What is it?
The must-have for any serious sports car brand in 2023 – a super-fast SUV. The British brand’s answer to the likes of the Porsche Cayenne Turbo GT and Ferrari Purosangue, the DBX707 takes an already potent vehicle and makes it even more powerful and more dynamic.
Does it have any racing pedigree?
Aston Martin has made a splash in Formula 1 in 2023, with Fernando Alonso and Lance Stroll proving competitive in the early season running. And while success on the track would be great for the company, the reality is it needs success in the showrooms more importantly.
The DBX may be a radical departure from the GT cars Aston Martin built its reputation on, but this is the type of vehicle modern prestige buyers want. So by having the likes of Alonso and F1 in general (the DBX is the official FIA medical car at selected events) Aston Martin hopes the old adage of ‘win on Sunday, sell on Monday’ comes true.
What’s under the bonnet?
It’s largely the same 4.0-litre twin-turbo V8 petrol engine as in the ‘standard’ DBX, sourced from Mercedes-AMG but tweaked for use by Aston Martin. But for the DBX707 the Aston Martin engineers have boosted its performance significantly.
While the DBX is no slouch with 405kW of power and 700Nm of torque, the DBX707 takes it to the next level of performance with 519kW and 900Nm. That puts it well ahead of the likes of the Lamborghini Urus, Porsche Cayenne Turbo GT and Ferrari Purosangue.
On the road it manages to remain civil and compliant at low speeds, happily to putter around in traffic. But it feels like a lion ready to pounce, because whenever you need more speed the engine responds without hesitation or mercy. Once you find yourself on the open road the DBX707 feels like it can hold its own against any sports car, not just its SUV rivals.
Don’t believe me? Well, despite being a two-tonne, five-seat SUV, the DBX707 can launch 0-100km/h in just 3.3 seconds – which is ludicrously fast.
Then there’s the noise it makes too, with a deep, menacing burble and growl that perfectly suits the nature of this type of extreme SUV.
How does it handle?
When we drove the DBX for the first time we came away pleasantly surprised by how well Aston Martin had done at its first attempt to build an SUV. After all, this was not only a major departure in terms of concept from anything the brand had done before, but was on an all-new platform so it was effectively a project started from scratch.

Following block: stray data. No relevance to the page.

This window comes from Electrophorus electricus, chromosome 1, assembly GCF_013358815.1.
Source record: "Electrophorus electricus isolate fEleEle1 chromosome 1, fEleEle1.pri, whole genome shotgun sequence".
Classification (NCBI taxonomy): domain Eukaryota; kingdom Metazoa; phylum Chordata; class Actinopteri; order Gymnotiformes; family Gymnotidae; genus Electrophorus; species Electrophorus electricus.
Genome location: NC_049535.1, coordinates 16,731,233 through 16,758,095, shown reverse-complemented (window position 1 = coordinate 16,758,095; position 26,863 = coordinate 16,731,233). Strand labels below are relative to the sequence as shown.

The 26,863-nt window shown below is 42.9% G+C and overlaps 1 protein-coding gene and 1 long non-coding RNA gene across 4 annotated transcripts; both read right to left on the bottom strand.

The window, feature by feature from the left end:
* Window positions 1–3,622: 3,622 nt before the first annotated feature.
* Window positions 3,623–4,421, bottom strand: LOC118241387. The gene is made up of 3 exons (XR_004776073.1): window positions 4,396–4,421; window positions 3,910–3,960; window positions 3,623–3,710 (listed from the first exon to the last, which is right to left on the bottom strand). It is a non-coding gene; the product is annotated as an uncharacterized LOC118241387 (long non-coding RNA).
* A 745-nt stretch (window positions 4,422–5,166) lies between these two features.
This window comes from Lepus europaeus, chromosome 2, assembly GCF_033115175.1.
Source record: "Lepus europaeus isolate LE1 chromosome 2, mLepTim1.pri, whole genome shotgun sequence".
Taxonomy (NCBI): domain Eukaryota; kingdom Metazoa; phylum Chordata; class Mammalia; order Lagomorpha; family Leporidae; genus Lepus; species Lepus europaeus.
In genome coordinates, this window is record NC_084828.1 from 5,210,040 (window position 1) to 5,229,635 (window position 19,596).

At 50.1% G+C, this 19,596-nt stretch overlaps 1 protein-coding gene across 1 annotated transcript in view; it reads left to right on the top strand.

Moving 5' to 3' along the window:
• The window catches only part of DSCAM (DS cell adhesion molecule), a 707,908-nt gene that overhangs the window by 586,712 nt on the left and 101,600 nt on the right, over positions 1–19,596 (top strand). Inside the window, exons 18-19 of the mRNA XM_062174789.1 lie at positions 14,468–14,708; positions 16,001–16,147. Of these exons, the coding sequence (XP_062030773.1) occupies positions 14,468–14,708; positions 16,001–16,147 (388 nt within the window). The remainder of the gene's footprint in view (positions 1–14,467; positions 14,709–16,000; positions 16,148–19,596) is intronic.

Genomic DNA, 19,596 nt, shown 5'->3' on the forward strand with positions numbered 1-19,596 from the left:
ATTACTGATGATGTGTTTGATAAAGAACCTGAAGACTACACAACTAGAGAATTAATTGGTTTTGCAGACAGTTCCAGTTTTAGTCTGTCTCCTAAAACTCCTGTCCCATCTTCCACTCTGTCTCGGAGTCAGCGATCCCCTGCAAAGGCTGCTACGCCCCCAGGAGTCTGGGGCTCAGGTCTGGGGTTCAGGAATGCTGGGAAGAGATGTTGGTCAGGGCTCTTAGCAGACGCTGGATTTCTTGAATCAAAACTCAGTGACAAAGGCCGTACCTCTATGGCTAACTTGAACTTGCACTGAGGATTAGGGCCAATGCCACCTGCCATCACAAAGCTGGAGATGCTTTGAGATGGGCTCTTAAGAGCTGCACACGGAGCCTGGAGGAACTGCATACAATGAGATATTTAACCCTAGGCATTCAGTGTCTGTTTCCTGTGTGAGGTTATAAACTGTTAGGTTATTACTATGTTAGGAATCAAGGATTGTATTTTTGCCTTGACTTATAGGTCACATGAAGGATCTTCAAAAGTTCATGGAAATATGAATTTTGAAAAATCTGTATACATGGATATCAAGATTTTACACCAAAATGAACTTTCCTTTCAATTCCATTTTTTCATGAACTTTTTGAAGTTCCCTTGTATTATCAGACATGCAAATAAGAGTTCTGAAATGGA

On the road DBX707 doesn’t feel enormously different from the standard car, with good steering, excellent grip and a firm but controlled ride. Perhaps to really feel the difference you need a racetrack, but the bottom line is the DBX707 handles itself with distinction.
One area where the ‘707 is a step above the rest of the DBX range is the stopping power, with carbon ceramic brakes as standard, complete with massive 420mm front and 390mm rear rotors.
Where would you most like to drive it?
It may be an SUV but the obvious place to experience the DBX707 is a racetrack. And where better than Silverstone, England. Not only is it next door to Aston Martin’s F1 headquarters but the fast, flowing layout of the home of the British Grand Prix seems like the ideal venue to explore the power and handling limits of this extreme machine.
What’s the interior like?
As we wrote when we tested the DBX in 2022, Aston Martin was very mindful when creating this new model that it needed to be a practical SUV just as much as it needed to stick to the brand’s performance car DNA. To that end there is room for four adults or two adults and three kids, plus a respectable 632-litre boot.
The design remains very much ‘on brand’ for Aston Martin though, with elements like the thick-rimmed steering wheel and infotainment layout feeling like they’ve largely been copied over from the Vantage.
How much does the Aston Martin DBX707 cost?
You get what you pay for these days, and with DBX starting at $356,512 you better be prepared to spend big bucks for this more potent version. The DBX707 is priced from $428,400, which puts it up against the likes of the Bentley Bentayga S, Porsche Cayenne Turbo GT and the new Lamborghini Urus Performante.
Would I buy one?
As great as it is, these kinds of super-premium performance SUVs ultimately leave me a little bit confused. Because, if I really wanted an Aston Martin I’d buy a Vantage or a DB11 and pick a less extreme and more practical SUV for daily duties. Sure, if you’ve got plenty of disposable income then having an Aston Martin to do the school run or shopping trips is great, but ultimately feels like overkill.